Child Abuse and the Catholic Church
“We Irish Think Otherwise.” Bishop Berkely
* I am indebted to Karen at Oddity Journal for this wonderful image of the tesseract.
Secrets of the Confessional
(For Pope Benedict XVI)
Bless me, Father, for I have sinned.
It has been one week since I last
confessed and I have disciplined
that sin of peeking of the past,
but a friend had a picture book,
and I confess, I took a look.
Were these dirty pictures, my son,
girls, or boys with their pants undone?
(I’m thinking why would anyone
want to look at school boys undone
since he can see them every day
in the boys’ gym at towels’ play?
I began to see the priest had
more ideas of being bad
than I ever had and could teach me
how to flesh out his fantasy,
suggesting sins I could commit
or was too ashamed to admit.)
Poetry is not fiction, and the incident presented above actually happened to me in confession in Los Angeles at the age of eleven–before I quit the Church for Good (and I mean that literally) at the age of thirteen. I still remember my feelings of shock and wonder why anyone would want to look at pictures of naked or exposed young boys. The priest seemed quite interested in the act of confession as a kind of phone sex in which he asked me if I looked at pictures of boys, touched them “down there,” or touched myself “immodestly.”
At the time the boys in the schoolyard had invented a game called “Squirrels” in which they grabbed one another in the crotch and yelled “Nuts!” Being a philosophically inclined child, I remember wondering why they were always talking contemptuously about queers, but liked to grab one another’s nuts.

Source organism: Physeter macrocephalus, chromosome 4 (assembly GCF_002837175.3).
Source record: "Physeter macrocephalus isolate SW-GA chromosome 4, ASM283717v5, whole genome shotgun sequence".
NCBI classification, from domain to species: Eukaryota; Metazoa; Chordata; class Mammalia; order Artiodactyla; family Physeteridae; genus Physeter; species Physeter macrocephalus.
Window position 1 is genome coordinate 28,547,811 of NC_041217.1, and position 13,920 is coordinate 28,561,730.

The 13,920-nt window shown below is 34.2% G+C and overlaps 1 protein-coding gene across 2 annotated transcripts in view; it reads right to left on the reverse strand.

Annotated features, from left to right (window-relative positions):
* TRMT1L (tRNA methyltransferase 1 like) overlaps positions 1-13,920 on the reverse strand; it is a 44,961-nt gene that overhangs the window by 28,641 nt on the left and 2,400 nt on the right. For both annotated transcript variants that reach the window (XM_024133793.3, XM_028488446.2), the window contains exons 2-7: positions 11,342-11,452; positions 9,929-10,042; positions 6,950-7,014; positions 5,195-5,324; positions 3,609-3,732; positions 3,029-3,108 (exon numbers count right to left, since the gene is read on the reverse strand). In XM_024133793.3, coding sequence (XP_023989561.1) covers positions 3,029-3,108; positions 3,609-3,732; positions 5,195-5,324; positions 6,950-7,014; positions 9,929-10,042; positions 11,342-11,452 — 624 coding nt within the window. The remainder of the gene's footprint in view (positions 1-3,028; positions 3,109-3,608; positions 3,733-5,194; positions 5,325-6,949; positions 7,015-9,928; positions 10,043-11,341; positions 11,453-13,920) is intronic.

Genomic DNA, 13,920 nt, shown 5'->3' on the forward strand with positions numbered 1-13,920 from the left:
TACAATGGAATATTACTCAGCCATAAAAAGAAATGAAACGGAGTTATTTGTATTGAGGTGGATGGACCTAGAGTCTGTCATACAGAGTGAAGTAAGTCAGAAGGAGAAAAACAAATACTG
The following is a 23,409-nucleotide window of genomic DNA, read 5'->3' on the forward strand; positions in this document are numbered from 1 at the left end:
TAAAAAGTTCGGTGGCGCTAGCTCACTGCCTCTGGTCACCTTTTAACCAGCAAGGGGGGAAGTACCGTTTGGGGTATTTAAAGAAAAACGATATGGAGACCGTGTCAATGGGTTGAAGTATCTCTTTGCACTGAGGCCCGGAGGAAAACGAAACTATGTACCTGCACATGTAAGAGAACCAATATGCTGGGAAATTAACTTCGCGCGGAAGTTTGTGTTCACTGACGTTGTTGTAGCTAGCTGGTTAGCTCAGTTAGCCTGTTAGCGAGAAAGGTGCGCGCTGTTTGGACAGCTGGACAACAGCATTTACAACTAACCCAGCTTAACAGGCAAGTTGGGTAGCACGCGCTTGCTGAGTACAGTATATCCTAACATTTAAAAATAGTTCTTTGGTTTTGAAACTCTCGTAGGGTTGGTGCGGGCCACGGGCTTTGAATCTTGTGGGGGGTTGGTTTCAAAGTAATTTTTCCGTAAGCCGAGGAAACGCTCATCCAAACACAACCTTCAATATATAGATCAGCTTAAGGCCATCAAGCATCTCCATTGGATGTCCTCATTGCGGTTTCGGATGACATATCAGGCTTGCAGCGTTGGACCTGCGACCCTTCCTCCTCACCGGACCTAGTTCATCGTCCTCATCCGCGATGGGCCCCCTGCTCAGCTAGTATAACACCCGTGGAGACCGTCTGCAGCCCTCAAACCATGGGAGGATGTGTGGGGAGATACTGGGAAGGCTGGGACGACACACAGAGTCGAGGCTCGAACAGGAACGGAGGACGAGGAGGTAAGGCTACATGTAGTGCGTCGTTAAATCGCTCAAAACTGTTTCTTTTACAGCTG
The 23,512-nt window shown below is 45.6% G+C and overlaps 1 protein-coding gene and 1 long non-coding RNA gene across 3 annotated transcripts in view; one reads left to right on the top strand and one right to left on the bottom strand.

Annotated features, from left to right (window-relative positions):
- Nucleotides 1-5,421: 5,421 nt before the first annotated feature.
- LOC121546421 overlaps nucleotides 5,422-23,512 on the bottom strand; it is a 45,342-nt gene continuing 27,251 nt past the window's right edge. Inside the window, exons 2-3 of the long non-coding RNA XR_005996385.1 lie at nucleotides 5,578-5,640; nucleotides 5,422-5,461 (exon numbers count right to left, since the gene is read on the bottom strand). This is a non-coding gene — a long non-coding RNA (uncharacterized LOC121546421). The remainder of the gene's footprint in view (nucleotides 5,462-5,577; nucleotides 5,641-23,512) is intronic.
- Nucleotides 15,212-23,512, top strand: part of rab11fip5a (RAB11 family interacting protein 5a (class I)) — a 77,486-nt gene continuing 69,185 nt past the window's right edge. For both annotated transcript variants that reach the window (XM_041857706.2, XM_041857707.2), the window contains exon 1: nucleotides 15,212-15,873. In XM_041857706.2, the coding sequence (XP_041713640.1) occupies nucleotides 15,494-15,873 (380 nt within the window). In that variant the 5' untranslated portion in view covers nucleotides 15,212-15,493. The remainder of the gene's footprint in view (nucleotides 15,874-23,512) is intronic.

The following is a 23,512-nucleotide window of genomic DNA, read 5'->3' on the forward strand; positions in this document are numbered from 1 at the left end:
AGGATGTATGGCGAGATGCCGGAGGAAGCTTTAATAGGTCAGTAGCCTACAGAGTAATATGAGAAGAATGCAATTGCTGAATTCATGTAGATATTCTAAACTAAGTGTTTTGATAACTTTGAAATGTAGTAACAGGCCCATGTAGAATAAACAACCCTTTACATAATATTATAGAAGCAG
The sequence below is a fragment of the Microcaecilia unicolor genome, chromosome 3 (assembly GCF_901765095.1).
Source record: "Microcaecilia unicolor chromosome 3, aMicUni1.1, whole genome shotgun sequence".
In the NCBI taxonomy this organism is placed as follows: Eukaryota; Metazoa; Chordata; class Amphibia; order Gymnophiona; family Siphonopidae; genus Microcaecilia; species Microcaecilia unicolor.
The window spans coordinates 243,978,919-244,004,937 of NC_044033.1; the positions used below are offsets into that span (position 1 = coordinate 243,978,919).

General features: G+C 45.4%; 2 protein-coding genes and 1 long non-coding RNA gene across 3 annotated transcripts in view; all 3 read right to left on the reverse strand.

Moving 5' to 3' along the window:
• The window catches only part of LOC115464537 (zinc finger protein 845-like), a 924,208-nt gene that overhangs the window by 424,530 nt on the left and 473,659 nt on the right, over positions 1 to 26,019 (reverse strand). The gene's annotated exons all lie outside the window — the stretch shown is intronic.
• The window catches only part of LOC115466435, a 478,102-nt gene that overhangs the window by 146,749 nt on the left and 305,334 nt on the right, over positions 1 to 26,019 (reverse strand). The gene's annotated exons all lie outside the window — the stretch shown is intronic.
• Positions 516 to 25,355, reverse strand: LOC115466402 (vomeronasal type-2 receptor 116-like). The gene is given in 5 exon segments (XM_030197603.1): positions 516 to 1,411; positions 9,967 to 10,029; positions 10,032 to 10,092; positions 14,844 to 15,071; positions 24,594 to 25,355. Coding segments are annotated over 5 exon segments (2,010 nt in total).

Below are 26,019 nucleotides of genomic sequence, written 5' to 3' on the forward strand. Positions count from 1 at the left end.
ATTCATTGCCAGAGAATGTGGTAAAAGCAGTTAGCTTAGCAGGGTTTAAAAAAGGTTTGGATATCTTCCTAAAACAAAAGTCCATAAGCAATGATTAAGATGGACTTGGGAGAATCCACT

The tough Mexican pachuco who dominated the alpha male hierarchy of the seventh grade liked to brag about his seven inch cock, so we all began to take our school rulers home to see how we measured up to his standard. He also stole cars to impress us with his daring. As the best student with the highest grades in the class, I was, of course, beaten up, first by him, and then by his Aide-de-Camp. Ireland may have been “the Land of Saints and Scholars,” and is what E. R. Dodds called “a Guilt Culture,” but Mexico is a “Shame Culture” in which you are to identify with the students and their leaders, and not the teachers. Excelling beyond the group, except in athletics, is an act of group disloyalty. So I was asking for it when I was attracted to scholarship and learning.
I remember one day, his lieutenant got my Irish up and I exploded in a fury and beat him up. For this, I gained the respect of the pachuco—the word Anglos used for Mexican rat-pack gang members in the nineteen-fifties—and I was granted permission to exist. He was, after all, more powerful than the priests or the nuns in our parochial school; they might occasionally terrorize us, but he really terrified us. In recognition of his status, he had as his consort the pretty girl I liked, Marion—who at eleven already had full breasts. She, however, was only for him, but she would allow a schoolyard game in which you could push your fist slowly into her stomach which would cause her to stick her breasts farther and farther out toward you. Their fifties pointy bra-enhanced shadow covered my toes and my soul.
I also remember at our first school dance in the seventh grade that Archbishop (later Cardinal) J. Francis Macintyre dramatically appeared and shut it down because he was shocked to see us all dancing so close. Coeducation had consequences that had to be stamped out.
So the priest’s interest in boys puzzled me in the confessional, since precisely because of coeducation I liked girls for all the obvious reasons, but also because they were allowed to be smart and get good grades, so you could actually talk to them. Guys at school never talked, they just shared primate identity-signals about sports teams, the best cigarettes, or getting their “first”–all to be cool and gain status. At home, after Sunday mass, my two older brothers and I would have long philosophical discussions with our Dad about whether God really existed, or whether Truman was a good President.